THREE: Make hay while the sun shines … and the sun shines around the world!

One of the most underutilized opportunities out there for children’s book authors is the book fair, and there are so many wonderful ones, globally, to choose from! These days, it’s easy to take part, too, as self-publishing companies like Outskirts Press offer global book tour packages designed to get your book in front of and into the hands of untold numbers, or individual book fair submission applications such as that to the Bologna Children’s Book Fair, which is the highest class event a children’s book author could wish for.

If you’re looking to market your children’s book, there’s never a better time than now to inquire. Visit us online at www.outskirtspress.com and check out our Marketing Solutions menu. You can also access our wonderful Free Marketing Resource Center where you’ll find countless further recommendations to suit your marketing needs!

To see our staff picks of amazing children’s books from many of our authors, visit our Pinterest page by clicking here.

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Romance Your Readers With Four Quick Marketing Tricks

While romance novels are slowly gaining traction as a legitimate and delightful genre unto themselves, shedding the unearned stigma of their early “pulp” and mass-market years, there’s still a void to be filled. Very likely, if you spend much time surfing the internet, you’ll discover that there’s not a whole lot of quality advice out there on how to better market your romance novel apart from the standard, general, non-genre-specific advice given to all self-published authors. But this is, as the Washington Post calls it, a “uniquely successful genre” in that it is one of the top performers in sales, across the board — and sales don’t look to be slowing down anytime soon. There’s an audience out there, and they need to hear about your book!

Here are four quick tips that will help you romance new readers!

ONE: Tap into the untold power of Goodreads and Amazon. Goodreads is a reader-centric social media platform which privileges the kind of digital discovery tools so valuable to reaching dedicated readers, and readers of romance novels are incredibly dedicated. Have you ever known a reader in the genre to only ever buy just one book? While Amazon uses algorithms to optimize which customers are exposed to which recommended books, Goodreads relies upon readers to recommend books to each other using their reviews, shelves, giveaways, and group conversations. Both Amazon and Goodreads (which has, in fact, been purchased by Amazon but remained a separate entity) are powerhouses of the book world, and creating an author account and taking charge of your book’s sales page can reap untold rewards. Join a couple of group forums for romance readers (we particularly like the sound of the “Tall, Dark & Deadly” group, as well as the “Scandalicious Reader Vault”). Host a giveaway or two. Re-post your blog updates to your Goodreads author page. Offer to exchange reviews with other romance authors. Respond to readers’ questions in the Q&A section. There is literally no downside to getting on Goodreads and optimizing your Amazon page!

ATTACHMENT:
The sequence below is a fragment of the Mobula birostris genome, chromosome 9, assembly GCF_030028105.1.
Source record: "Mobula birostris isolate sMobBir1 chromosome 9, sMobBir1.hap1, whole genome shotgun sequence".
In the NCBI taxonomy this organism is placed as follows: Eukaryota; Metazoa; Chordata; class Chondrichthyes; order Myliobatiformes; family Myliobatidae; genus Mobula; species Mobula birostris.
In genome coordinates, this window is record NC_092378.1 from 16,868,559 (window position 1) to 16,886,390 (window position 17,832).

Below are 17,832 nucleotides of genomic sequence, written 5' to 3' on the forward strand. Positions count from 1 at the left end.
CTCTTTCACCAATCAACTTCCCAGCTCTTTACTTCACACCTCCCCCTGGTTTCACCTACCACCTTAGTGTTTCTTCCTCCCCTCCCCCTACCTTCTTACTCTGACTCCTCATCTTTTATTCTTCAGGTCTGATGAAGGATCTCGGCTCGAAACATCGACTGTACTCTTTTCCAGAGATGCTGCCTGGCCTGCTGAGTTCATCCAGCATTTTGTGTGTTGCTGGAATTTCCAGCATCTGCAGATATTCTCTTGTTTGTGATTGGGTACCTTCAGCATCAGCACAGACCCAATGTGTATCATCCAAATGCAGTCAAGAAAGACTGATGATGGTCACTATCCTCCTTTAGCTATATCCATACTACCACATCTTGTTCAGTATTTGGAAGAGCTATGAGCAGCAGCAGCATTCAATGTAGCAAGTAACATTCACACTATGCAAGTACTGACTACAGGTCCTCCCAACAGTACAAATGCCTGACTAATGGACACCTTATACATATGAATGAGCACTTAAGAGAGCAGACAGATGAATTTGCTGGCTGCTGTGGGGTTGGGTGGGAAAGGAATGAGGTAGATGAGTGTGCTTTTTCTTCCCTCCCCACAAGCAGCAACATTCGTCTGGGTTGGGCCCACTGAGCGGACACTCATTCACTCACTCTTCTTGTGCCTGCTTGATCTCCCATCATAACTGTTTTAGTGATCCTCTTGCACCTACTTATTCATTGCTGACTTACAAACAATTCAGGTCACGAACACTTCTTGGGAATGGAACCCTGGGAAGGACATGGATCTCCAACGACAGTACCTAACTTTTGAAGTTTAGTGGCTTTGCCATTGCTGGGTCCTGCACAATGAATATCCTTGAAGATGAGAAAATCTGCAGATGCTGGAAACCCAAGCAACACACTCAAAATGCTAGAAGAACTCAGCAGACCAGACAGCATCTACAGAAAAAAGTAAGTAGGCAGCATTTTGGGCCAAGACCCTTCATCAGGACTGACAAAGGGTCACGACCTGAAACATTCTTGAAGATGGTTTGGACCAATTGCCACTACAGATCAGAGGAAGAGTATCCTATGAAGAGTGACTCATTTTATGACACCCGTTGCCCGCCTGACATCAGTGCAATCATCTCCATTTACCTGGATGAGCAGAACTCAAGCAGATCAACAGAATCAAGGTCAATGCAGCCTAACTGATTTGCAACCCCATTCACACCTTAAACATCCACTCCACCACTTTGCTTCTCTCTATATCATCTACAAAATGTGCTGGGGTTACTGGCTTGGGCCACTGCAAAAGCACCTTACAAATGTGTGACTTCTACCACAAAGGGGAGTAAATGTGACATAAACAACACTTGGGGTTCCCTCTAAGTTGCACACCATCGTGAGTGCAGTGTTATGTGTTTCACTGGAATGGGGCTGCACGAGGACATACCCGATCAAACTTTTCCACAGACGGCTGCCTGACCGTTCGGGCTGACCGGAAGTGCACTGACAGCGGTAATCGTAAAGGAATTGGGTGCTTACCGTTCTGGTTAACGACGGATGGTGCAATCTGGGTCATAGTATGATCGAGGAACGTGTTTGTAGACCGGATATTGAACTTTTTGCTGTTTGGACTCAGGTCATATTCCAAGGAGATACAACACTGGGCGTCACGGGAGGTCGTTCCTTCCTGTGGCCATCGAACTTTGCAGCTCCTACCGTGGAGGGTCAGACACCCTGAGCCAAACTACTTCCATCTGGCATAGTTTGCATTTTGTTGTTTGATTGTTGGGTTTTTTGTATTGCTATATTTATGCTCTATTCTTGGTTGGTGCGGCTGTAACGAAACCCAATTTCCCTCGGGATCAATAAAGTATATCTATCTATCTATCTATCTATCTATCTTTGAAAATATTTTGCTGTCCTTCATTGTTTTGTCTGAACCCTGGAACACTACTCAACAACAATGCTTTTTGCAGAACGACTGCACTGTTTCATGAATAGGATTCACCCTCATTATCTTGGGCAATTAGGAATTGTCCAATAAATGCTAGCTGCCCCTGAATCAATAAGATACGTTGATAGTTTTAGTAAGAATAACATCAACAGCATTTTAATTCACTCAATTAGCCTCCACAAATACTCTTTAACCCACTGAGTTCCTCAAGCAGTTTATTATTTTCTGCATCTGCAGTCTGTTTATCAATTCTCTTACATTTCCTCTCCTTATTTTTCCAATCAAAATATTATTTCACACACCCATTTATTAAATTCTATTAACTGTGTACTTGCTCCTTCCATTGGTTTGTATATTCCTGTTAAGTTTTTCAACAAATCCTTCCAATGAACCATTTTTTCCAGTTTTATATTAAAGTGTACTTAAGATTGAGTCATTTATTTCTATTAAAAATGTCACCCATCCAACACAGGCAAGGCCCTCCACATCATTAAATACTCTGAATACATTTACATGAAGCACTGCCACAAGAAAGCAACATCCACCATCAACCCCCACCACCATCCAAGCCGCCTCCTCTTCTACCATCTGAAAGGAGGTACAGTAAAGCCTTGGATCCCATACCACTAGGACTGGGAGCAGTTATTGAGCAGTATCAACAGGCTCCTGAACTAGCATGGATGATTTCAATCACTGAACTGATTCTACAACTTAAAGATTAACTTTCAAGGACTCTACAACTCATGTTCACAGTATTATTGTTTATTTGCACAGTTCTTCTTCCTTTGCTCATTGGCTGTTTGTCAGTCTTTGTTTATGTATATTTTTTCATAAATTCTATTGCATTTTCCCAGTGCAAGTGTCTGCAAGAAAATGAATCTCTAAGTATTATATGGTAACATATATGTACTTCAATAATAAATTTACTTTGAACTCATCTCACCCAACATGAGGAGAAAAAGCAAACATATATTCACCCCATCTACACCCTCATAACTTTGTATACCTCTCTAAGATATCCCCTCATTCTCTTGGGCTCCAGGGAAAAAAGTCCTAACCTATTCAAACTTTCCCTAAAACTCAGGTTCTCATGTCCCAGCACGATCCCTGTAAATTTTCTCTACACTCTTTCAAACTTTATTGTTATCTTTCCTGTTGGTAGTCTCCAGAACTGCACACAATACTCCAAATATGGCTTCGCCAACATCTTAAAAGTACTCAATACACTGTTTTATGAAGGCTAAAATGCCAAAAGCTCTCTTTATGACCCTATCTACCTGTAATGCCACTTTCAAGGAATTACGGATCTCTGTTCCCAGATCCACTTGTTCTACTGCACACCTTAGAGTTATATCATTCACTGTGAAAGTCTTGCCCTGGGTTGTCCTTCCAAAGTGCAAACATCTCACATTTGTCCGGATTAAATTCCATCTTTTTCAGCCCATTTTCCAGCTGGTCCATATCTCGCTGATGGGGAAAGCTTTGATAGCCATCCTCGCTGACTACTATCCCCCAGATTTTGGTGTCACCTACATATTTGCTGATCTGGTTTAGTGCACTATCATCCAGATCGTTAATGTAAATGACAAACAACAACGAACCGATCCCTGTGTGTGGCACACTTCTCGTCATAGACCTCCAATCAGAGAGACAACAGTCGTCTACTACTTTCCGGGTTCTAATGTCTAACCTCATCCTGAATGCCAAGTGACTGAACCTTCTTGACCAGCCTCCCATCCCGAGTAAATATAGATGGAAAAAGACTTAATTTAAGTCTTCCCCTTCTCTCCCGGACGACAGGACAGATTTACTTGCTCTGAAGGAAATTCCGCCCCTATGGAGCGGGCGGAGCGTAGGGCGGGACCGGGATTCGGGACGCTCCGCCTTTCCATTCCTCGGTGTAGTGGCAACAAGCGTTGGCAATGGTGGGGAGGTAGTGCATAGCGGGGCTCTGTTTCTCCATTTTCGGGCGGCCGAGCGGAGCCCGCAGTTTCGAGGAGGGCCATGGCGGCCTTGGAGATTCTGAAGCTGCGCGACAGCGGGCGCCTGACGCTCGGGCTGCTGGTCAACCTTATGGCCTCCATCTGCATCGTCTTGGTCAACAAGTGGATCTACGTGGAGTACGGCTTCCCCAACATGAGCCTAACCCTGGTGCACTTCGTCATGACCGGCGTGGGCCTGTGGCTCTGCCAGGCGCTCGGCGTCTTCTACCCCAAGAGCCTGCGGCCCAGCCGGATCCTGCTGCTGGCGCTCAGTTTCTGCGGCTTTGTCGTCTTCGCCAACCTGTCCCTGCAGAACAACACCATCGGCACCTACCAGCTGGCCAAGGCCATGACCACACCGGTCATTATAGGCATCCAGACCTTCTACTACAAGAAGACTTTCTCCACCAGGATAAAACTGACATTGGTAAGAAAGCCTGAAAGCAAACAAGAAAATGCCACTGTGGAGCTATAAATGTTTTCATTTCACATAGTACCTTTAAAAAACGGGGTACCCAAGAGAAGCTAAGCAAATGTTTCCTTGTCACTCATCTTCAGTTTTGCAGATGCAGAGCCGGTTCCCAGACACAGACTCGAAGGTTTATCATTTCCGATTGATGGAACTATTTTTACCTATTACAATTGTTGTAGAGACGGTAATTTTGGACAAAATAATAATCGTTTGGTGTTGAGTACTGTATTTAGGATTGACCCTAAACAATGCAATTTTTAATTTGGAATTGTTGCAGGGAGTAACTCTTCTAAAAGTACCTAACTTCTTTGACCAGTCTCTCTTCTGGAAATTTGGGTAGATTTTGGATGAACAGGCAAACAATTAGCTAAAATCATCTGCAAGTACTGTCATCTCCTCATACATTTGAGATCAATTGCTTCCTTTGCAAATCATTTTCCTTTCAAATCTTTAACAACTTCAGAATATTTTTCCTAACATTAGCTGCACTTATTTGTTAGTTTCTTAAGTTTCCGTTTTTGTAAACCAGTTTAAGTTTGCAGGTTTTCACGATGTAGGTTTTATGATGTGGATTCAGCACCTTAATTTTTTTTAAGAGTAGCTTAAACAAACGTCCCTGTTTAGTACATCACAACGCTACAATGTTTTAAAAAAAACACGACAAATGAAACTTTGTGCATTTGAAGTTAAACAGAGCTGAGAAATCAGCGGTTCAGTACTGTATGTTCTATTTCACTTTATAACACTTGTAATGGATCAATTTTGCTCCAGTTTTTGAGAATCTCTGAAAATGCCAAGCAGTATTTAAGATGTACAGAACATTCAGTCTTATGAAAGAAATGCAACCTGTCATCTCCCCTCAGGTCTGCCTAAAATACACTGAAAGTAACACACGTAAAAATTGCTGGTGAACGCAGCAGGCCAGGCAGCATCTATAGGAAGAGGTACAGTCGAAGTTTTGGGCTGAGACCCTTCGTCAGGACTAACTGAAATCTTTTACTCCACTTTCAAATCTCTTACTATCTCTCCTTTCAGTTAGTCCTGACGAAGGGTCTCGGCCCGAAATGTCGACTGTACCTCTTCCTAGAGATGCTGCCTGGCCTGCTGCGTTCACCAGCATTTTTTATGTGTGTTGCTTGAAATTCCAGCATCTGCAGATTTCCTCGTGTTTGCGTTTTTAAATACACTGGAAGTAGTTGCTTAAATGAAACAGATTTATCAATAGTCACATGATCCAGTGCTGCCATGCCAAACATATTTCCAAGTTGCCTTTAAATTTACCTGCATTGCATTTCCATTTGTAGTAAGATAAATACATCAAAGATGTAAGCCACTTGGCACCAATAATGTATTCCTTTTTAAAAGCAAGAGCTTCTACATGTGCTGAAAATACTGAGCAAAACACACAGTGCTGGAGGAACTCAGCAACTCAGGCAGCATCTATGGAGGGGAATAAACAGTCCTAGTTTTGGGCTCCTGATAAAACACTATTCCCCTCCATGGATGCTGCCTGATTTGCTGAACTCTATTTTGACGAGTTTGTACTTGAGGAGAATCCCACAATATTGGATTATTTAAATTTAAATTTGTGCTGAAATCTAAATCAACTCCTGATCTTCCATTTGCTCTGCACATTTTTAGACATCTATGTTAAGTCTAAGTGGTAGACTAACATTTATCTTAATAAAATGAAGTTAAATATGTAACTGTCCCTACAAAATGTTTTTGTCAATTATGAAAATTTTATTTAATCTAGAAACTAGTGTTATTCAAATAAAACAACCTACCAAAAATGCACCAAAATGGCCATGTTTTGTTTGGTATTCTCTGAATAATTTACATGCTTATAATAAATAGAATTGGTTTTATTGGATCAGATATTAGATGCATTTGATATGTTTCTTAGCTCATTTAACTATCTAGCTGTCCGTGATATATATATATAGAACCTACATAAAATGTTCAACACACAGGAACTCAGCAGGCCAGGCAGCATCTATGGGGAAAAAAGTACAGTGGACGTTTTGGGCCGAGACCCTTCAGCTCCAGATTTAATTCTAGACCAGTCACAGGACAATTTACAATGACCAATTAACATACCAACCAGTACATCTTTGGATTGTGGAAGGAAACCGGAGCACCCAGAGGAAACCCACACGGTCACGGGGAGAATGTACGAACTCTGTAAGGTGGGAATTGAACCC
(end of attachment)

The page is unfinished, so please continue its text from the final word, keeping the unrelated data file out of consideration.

TWO: Make use of groups on Facebook. Yes! Facebook does have more to offer than just its author pages! The greatest untapped resource of Facebook is its group function, and I’m not talking about scheduling an event or posting on someone else’s home page, although those are also great ways to reach out. No: you can actually create your own group if there isn’t one which already suits your needs (do a quick search for “romance writers” or “romance readers” and see what comes up!) simply by clicking “Groups” from your home page, then “Add Group,” then “Create New Group.” Facebook will walk you through naming your group, adding members, choosing privacy settings, adding images and icons, and completing your “about” section. Make sure to include the hyperlink to your book sales page, and commit to commenting or otherwise engaging with your chosen group on a regular basis, and you’ll be sure to see a spike in interest.

THREE: Think hard about merchandising. Romance books are rife with symbolic artifacts: those objects which remind your characters of each other, and which serve as metaphors or vehicles for their attraction. We’re talking about that gold bangle on your leading lady’s wrist, or that fountain pen in your champion’s breast pocket. We’re talking about that bookmark your ingénue tucks into her copy of Leaves of Grass while strolling through the New England countryside in search of adventure, or that teacup which shatters in chapter thirteen. Think of how you can riff off of those artifacts, whether by ordering customized pens, sunglasses, or keychains with your website address on them, or by hosting a giveaway in which you give swag as well as your book as an incentive to enter. Think about more flexible means of advertising, too, whether by mailing a postcard featuring your book’s cover or printing bookmarks with the same, or by ordering posters to put up in the windows of local businesses. Merchandising can mean a lot of things, but it always means your book is always in your future readers’ minds!

FOUR: Put a pin in it. That’s right, I’m talking about Pinterest, everybody’s go-to home for recipes and home decorating tips. But you know what? Pinterest is also a fantastic place to market your book, as it is already being used by readers of romance to post their favorite book covers, movie posters, and digitally decorated quotes (in image form). You can create boards of your own, and specify them at will. You might have one where you store your “research” or “inspiration,” and another where you routinely post quotes from your own book. You might even go all-out and start a board where you pin recipes inspired by your book or that are prepared for or by your various characters throughout your romance novel, and a board where you post outfits or “fancastings” of your characters. Think about your ideal reader, and what will engage them best. What sort of home might they live in? What sort of recipes would they regularly look for? Build your brand from the ground up, in image form.